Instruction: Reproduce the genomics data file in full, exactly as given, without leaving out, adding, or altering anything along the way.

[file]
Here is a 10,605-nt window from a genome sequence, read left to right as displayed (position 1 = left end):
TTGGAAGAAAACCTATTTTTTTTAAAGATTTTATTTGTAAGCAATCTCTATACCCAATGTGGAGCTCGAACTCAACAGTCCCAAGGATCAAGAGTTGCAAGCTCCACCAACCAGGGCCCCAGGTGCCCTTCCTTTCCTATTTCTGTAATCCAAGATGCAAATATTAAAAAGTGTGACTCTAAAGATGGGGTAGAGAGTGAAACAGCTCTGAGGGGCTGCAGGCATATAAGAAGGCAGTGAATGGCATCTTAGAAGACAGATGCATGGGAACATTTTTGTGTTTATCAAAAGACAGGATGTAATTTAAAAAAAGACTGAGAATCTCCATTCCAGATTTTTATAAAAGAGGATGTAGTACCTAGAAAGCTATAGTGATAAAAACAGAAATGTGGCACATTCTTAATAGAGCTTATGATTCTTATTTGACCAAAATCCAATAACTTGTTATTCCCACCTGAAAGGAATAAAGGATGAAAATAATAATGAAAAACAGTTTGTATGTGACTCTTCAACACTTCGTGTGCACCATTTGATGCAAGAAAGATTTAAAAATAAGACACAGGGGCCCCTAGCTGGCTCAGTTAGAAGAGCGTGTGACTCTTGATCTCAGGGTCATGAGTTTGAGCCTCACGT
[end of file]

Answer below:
Here is a 10,605-nt window from a genome sequence, read left to right as displayed (position 1 = left end):
TTGGAAGAAAACCTATTTTTTTTAAAGATTTTATTTGTAAGCAATCTCTATACCCAATGTGGAGCTCGAACTCAACAGTCCCAAGGATCAAGAGTTGCAAGCTCCACCAACCAGGGCCCCAGGTGCCCTTCCTTTCCTATTTCTGTAATCCAAGATGCAAATATTAAAAAGTGTGACTCTAAAGATGGGGTAGAGAGTGAAACAGCTCTGAGGGGCTGCAGGCATATAAGAAGGCAGTGAATGGCATCTTAGAAGACAGATGCATGGGAACATTTTTGTGTTTATCAAAAGACAGGATGTAATTTAAAAAAAGACTGAGAATCTCCATTCCAGATTTTTATAAAAGAGGATGTAGTACCTAGAAAGCTATAGTGATAAAAACAGAAATGTGGCACATTCTTAATAGAGCTTATGATTCTTATTTGACCAAAATCCAATAACTTGTTATTCCCACCTGAAAGGAATAAAGGATGAAAATAATAATGAAAAACAGTTTGTATGTGACTCTTCAACACTTCGTGTGCACCATTTGATGCAAGAAAGATTTAAAAATAAGACACAGGGGCCCCTAGCTGGCTCAGTTAGAAGAGCGTGTGACTCTTGATCTCAGGGTCATGAGTTTGAGCCTCACGT